Going forward, not only will economic growth disappoint, but the economic cycles will become more volatile again (see chart 1) with several boom/bust cycles packed into the next couple of decades. This is a natural consequence of the Anglo-Saxon consumer-driven growth model having been bankrupted. Growing consumer spending over the past 30 years led to rapidly expanding service and financial sectors both of which will now contract for years to come as overcapacity forces players to downsize. This will again lead to higher corporate earnings volatility which will almost certainly drive P/E ratios lower, making conditions even trickier for equity investors. At the bottom of every major bear market in the last 200 years, P/E ratios have been below 10. As you can see from chart 2 overleaf, few countries are there yet. The next decade is therefore not likely to be a 'buy and hold' market for equity investors. The combination of low economic growth and pressure on valuations will create severe headwinds. The most likely way to make money in equities will be through more active trading. So now, two years into this crisis, where do we stand and where do we go from here? History offers limited guidance, as we have never experienced the bursting of a bubble of this magnitude before. The closest thing is the collapse of the Japanese credit bubble around 1990. As the Japanese have since learned, recovering from a deflated credit bubble is a long and very painful affair. Governments and central banks on both sides of the Atlantic are pursuing a strategy of buying time, hoping that a recovery in economic conditions will allow our banking industry to re-build its capital base. The Japanese pursued a similar strategy back in the early 1990s. It failed miserably and set the country back many years in its recovery effort. Ironically, the Japanese approach was almost universally condemned as hopelessly inadequate. It is funny how you always know better how to fix other people's problems than your own. A little bit like raising children, I suppose.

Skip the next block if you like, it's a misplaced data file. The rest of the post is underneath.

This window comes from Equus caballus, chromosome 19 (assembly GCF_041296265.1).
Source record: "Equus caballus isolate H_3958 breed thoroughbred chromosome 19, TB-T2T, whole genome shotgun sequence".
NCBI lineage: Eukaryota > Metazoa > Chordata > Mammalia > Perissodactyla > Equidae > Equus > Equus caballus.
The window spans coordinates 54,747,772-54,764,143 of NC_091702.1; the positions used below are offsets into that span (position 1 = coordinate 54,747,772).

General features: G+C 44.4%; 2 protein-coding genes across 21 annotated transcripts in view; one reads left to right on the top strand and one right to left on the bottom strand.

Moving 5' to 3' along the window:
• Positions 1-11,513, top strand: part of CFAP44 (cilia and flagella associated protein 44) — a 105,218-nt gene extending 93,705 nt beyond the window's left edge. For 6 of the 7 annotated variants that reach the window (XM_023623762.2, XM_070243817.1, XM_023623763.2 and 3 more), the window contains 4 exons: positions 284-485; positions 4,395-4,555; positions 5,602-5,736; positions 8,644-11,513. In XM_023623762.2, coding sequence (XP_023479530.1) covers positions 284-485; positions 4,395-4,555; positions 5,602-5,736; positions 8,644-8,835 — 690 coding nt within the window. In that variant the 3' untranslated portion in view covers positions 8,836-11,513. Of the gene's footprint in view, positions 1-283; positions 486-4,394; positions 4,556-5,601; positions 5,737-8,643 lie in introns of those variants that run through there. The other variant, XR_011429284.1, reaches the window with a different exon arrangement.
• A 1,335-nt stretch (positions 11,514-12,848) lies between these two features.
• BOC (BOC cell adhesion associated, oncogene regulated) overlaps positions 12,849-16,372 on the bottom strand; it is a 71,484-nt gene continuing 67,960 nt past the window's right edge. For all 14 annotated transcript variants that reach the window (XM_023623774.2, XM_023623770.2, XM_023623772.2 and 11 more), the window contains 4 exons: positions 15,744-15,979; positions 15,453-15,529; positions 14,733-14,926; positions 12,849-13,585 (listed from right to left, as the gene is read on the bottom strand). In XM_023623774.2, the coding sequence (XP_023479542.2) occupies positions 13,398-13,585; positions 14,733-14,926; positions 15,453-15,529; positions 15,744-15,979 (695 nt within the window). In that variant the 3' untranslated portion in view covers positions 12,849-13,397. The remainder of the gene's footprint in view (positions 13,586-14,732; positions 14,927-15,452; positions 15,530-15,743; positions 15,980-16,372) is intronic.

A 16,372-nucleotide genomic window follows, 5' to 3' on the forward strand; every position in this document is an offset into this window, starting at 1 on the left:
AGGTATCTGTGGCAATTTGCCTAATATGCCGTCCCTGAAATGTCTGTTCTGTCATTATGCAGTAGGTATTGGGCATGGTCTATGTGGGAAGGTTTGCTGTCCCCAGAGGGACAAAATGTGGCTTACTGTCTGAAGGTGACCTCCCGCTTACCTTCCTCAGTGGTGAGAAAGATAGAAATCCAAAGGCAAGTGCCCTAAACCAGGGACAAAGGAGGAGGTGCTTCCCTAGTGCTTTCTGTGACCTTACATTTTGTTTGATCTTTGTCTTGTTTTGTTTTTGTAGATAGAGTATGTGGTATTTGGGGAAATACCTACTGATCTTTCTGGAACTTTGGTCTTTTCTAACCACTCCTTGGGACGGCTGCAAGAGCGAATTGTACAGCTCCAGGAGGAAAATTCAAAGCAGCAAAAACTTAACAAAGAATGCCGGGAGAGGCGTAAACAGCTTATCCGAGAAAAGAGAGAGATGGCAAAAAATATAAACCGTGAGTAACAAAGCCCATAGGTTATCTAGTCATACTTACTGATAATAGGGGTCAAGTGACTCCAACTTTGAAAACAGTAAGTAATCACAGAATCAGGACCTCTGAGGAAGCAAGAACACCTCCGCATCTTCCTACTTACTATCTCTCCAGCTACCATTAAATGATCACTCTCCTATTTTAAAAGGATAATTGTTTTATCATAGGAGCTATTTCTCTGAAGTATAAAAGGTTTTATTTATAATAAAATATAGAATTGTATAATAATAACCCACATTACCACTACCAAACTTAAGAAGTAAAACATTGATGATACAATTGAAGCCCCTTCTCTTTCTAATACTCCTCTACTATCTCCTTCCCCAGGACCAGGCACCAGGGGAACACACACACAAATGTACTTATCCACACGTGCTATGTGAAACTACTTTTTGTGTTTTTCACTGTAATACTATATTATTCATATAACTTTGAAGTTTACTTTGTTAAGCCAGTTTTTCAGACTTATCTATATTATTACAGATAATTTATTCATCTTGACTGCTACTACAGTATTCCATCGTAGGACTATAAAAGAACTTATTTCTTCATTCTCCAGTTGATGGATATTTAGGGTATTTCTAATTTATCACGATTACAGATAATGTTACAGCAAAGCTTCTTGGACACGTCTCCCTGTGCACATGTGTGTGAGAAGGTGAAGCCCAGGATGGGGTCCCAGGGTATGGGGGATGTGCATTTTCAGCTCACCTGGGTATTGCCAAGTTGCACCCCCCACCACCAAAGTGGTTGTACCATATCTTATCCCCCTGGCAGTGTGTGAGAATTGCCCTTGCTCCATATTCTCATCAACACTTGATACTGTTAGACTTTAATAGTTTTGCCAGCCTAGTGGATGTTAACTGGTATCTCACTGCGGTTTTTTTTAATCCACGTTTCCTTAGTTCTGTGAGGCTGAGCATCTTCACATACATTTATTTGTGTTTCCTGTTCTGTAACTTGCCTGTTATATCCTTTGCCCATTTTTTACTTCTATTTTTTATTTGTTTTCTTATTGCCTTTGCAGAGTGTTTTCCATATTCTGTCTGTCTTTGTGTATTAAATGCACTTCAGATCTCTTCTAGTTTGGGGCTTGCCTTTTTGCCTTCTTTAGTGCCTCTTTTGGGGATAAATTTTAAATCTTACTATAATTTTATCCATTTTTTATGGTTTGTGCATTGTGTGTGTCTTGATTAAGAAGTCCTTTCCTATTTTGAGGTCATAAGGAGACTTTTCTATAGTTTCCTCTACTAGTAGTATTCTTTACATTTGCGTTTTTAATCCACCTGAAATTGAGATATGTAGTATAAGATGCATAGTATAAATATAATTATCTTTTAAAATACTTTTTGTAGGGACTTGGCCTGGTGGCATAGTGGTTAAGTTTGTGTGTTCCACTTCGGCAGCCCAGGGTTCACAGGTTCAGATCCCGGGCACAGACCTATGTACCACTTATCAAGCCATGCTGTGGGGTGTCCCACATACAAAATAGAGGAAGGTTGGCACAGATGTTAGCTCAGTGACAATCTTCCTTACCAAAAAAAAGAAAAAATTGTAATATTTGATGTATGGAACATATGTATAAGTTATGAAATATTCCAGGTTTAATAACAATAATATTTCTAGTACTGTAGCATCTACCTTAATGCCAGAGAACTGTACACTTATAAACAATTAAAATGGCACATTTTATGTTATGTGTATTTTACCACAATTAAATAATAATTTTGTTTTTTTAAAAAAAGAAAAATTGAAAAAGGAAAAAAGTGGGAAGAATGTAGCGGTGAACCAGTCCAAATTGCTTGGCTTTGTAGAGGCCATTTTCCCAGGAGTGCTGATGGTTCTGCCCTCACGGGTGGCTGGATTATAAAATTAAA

Read the rest here. Suzan _______________________

2 comments:

Liberality said...

It's so easy to see that the problem is not really being addressed. Those banks, and AIG, should have failed. The health insurance industry also needs to stay out of health care reform--anything they like will benefit them and not us and yet we continuously foot the bill.

Suzan said...

Ain't it the truth, sister?

Ain't it the truth!

But I'm publishing an exposé of this truth a little bit later as I quote John Perkins' prescriptions about the cure for what the Economic Hit Men have brought us.

Good to hear from you!

S